Your mood is very connected to your diabetes. Experiencing stress can cause the release of a stress hormone called cortisol. This hormone can raise blood glucose levels and can also cause fat to increase around the belly. Explore this site to learn more about stress and how to manage it.
Most people with diabetes understand that it is important to eat a healthy diet with whole grains, fruits and vegetables. Obesity is a common contributor to diabetes and weight loss can help reduce the symptoms of diabetes. Explore Nutrition for Diabetes to learn more. Be sure to discuss any changes to your diet with your doctor. These changes may affect the amount and types of medications that you need.
A regular and consistent exercise or movement routine is extremely important to managing diabetes. This can help you control your weight and manage stress. It is especially important that you exercise on a consistent schedule so your sugar levels can be managed accordingly. Explore Exercise for Diabetes to learn more. Be sure and discuss any changes (increases, decreases or new activities) to your fitness routine with your doctor.
Communicate Your Needs
Don’t be afraid to tell your friends and family if you have special needs. This can include needing time to check your sugars and administer medications. It may also mean suggesting healthier places to eat out or better foods to eat at home. If you are a guest, offer to bring your own foods or to cook for your hosts. If you are feeling symptoms related to low or high sugars, speak up. Let your workplace know if you need to have snacks nearby or when you will need breaks to check your sugar levels.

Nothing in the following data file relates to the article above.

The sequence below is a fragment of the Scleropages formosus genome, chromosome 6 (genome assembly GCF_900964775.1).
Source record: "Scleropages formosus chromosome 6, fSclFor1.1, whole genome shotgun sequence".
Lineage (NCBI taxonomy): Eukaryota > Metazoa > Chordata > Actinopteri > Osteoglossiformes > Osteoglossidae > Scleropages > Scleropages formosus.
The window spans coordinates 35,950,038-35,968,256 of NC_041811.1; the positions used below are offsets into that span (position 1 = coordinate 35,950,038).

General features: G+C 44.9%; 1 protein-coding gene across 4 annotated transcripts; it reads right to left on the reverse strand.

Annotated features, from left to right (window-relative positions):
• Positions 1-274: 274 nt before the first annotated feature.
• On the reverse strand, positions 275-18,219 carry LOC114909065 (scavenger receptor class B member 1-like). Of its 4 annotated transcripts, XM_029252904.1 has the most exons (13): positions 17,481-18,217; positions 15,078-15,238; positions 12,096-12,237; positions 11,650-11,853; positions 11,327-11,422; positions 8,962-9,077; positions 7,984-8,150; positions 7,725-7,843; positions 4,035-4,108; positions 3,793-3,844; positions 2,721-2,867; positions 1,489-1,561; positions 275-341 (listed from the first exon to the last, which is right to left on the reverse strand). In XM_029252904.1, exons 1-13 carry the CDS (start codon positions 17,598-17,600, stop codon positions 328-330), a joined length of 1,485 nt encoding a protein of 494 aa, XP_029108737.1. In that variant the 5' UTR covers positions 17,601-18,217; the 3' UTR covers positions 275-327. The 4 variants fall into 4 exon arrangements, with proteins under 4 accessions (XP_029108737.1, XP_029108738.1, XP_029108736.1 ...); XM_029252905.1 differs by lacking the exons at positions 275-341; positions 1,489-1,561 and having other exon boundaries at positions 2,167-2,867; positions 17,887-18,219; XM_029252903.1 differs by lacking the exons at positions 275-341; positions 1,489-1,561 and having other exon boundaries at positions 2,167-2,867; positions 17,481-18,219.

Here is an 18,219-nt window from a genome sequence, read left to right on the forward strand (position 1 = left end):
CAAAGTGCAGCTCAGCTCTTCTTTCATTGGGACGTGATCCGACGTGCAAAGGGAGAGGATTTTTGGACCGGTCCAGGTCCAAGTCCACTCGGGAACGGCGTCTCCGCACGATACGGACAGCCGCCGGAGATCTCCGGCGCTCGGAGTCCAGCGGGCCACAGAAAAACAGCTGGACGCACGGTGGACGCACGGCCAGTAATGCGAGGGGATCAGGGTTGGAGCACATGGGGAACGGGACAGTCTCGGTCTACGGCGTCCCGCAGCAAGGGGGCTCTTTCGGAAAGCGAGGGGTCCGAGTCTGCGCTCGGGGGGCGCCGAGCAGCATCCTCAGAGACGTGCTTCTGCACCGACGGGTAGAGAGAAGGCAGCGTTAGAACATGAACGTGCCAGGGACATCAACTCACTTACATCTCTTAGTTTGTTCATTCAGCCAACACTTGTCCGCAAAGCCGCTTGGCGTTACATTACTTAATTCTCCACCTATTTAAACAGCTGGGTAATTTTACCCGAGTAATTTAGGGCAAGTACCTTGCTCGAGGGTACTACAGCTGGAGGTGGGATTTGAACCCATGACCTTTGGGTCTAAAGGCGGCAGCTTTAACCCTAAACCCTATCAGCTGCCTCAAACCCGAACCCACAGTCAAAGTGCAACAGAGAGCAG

It is very important to plan ahead when you have diabetes. Make sure you always have some easy to grab and packable snacks in your house, car, office and when you go out. Don’t rely on public restaurants and facilities to have healthy options. Carrying, nuts, fruit, raw vegetables, nut butters, yogurt, cheese sticks, hard-boiled eggs, whole-grain crackers and other nutrient-rich foods can make a big difference in the success of your day.
You will also need to consider taking medications and insulin with you. There may be times when you are somewhere longer than you expected. Always have a little more than you need for the day. Make sure you have enough of each of your medications prior to travel. Plan trips around your schedule so that you have time to eat.
A regular sleep schedule with enough hours of sleep can help you manage your diabetes more effectively. People who do not get enough sleep are more likely to overeat and to be overweight. Poor sleep contributes to stress and can cause release of stress hormones such as cortisol. If you work second or third shift, this will have an effect on the management of your diabetes and your medication schedules. Be sure to talk to your doctor about these issues. Take some time to explore Improving Your Sleep for more information.